Philip and the crew at St A’s did a nice job with the new swim course and after a solid in water start I got out in to some clean water and was able to find Josh Amberger’s feet. I knew going in he was the best swimmer and my plan had been to stay with him and see if we could get a gap. About half way through I lost a couple seconds on him in the waves but got out and had a good run through transition to the bike. I could hear the announcer calling out a few names so I knew it was more than the two of us which was gonna make a good transition and fast start all that much more important. Once on the bike, got my feet in my shoes and we started cranking. I caught Josh quickly and then it was Ben Collins and I at the front for the rest of the ride. I knew I wanted to stay in the lead and I knew Ben was riding well so I was hoping we could get away. I didn’t however expect Josh to sit in the 3rd spot and stay with us the whole way. He rode well and took advantage of the legal draft that the stagger rule provides. The giant group of 12 of the best guys in the sport were chasing hard but I knew we had at least 90 seconds, and was hoping it would be enough. The only thing I am gonna say about the drafting rules is that they mean well, but with a stagger rule in effect, and a group of 12 guys, only the guys in the first 2 spots are working hard. Everyone else is just sitting in.
I love the bike course at St A’s because it has lots of straights but it also has a lot of turns. I have always tried to use the turns to help pull away from the group as one man can corner much faster than 5 or more. Ben and I were working together keeping the pace honest and got back to T2 in the group of 3 we had with a solid lead. After a fast transition I was first out on the run and after getting the headband in place tried to settle into a good rhythm. Ben and I were running shoulder to shoulder when Josh came tearing by us about a half mile in. I was feeling really good so I decided to go with him and we quickly dropped Ben. This however, was my biggest mistake of the day. By putting in that little surge and spiking my heart rate I had put myself in a bit of trouble. About 2 miles I realized I was having a lot of trouble settling back into a rhythm and had now lost Josh and Ben was coming back up on me. I tried to stay relaxed but by the time we reached the turn around I was in 3rd and fading fast.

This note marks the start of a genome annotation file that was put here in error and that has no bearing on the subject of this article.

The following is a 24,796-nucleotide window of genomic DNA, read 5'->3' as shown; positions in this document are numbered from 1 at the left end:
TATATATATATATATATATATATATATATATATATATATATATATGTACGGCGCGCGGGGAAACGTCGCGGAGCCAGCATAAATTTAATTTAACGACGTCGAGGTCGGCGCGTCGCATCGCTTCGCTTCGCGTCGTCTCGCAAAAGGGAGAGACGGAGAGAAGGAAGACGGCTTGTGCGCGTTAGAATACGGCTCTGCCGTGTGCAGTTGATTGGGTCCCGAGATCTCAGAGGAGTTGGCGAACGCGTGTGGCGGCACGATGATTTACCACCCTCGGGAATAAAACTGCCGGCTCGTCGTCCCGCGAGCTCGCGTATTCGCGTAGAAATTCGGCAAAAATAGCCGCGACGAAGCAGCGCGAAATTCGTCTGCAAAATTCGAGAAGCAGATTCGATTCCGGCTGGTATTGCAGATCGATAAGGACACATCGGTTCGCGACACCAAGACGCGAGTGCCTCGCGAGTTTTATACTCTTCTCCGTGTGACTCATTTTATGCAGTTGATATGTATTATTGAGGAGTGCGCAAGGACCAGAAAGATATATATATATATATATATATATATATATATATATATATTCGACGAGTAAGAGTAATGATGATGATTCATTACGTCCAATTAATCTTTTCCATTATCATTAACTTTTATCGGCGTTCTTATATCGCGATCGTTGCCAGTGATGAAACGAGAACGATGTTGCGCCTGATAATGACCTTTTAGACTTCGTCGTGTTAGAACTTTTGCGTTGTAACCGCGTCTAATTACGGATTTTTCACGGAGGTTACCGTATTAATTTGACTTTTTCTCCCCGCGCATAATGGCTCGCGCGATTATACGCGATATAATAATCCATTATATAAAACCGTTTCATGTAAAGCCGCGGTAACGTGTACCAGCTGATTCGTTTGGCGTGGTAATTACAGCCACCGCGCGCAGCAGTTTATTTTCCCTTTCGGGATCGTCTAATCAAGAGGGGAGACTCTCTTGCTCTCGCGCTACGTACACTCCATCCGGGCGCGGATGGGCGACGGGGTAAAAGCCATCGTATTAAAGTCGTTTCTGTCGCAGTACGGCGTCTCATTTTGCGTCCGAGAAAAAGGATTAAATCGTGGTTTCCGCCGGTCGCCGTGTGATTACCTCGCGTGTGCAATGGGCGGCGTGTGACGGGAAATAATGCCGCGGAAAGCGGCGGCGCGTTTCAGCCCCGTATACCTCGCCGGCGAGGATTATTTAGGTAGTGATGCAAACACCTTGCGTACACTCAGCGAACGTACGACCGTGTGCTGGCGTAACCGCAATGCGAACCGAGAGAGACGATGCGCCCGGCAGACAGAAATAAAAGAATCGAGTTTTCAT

Turn arounds on an out and back course can be one of two things. Either its, “Hey I have a big lead and this looks great,” or its” OH S%#^ here they come.” In this case it was more of the second. I saw Filip and TO running well and not far back but more importantly a good contingent of the chasers wasn’t that far back either. GUT CHECK TIME. I felt terrible. I was cramping, I didn’t drink enough on the bike, I was hurting and I was slowing down. But I knew that if one of that group caught me probably all 10 would catch me so I tried to dig a bit deeper and put in a hard 4th and 5th miles. Once you reach that 1mi to go line you can pretty much find a way but I knew it was getting there that would be tough. By the time I reached the 6mi mark I was toasted but luckily had done enough to keep the group at bay and come down the shoot in 5th.
Now I will certainly not say I was happy with 5th, I came to win and I hadn’t done that. I am also realistic, and knowing the quality of the field I had told Natalie the night before that a top 5 would be a good day, and I had done that. I had racked up some much needed points for Hy-Vee and made a couple bucks. I had done the race my way, learned another lesson to carry forward, and come across the line successfully. Wasn’t my greatest race, but how many greatest races can you really have. Its about being consistently good, and I think I did that pretty well.
It was a great trip with the family and it was awesome to come across the line and see Nat and Liam. This weekend its off to Knoxville, TN for another one of my favorite races Rev3 Knoxville. Its another good field and will be a very fast race, but hey to be the best you gotta beat the best right?